Of course I am trying to use this as an illustration.  I am wondering what it takes to make our spiritual system work at peak performance. I am wondering how many of us have just become content with the way things are spiritually. Have we just puttered and muttered along out there when there was so much more success available if we can just find the switch.

I know one thing that really excited Jesus, the expert on faith. He was electrified, and said so, when he observed or interacted with someone demonstrating great faith in Him and/or His Father. At some points He “marveled” at faith. At other points He compared it to the lacking faith of the Israelites.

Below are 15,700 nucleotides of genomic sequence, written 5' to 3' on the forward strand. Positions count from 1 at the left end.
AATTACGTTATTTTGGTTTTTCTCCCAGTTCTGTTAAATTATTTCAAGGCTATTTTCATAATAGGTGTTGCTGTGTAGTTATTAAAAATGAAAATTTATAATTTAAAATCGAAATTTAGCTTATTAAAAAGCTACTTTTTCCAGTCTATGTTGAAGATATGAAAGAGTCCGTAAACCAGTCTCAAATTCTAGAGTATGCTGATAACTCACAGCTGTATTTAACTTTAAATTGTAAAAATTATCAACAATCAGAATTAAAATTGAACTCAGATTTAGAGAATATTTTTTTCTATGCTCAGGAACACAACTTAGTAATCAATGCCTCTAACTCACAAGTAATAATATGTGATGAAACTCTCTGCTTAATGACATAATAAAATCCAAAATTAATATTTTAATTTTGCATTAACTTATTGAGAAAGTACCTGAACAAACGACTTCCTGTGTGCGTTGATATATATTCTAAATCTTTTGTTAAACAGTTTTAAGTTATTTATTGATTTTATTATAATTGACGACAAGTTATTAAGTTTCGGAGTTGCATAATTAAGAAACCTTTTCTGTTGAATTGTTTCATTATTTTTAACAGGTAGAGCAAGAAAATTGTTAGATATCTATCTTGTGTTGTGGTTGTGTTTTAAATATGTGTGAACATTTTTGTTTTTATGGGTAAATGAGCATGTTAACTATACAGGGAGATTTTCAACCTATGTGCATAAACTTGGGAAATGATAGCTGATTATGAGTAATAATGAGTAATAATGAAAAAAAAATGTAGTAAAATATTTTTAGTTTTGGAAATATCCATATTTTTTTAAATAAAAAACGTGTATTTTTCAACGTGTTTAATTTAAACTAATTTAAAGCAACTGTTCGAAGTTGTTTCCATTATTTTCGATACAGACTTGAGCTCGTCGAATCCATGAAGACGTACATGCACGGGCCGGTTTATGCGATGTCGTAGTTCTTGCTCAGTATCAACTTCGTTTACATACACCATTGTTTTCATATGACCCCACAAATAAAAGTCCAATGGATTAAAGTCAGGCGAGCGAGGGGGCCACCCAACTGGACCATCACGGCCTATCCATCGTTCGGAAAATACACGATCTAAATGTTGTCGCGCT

He gets after us when our faith is replaced by senseless worry. The very ones that should have had faith, or at least a growing faith, were the ones that were chastised. At various points He asked them, “Where is Your Faith?”

Sometimes I think I am acting on faith when in reality I have made a decision based on reason or logic, or on personal preference (what I wanted in the first place) and I, not the expert, have christened it “faith.”

A troubling statement that Jesus makes to two blind men was, “According to your faith will it be done to you.” Why is it troubling? Those words were said in response to positive actions of faith on the part of those two blind men. Wonder if it still applies to those of us who at times have little or no faith, “According to your faith will it be done to you?” What are we missing when the faith breaker has been tripped “off?”

If we are going to flip the switch that springs God into action, it will be when we turn on our faith.

Hebrews 11:6
6 And without faith it is impossible to please God, because anyone who comes to him must believe that he exists and that he rewards those who earnestly seek him.

At least, that is what the expert says.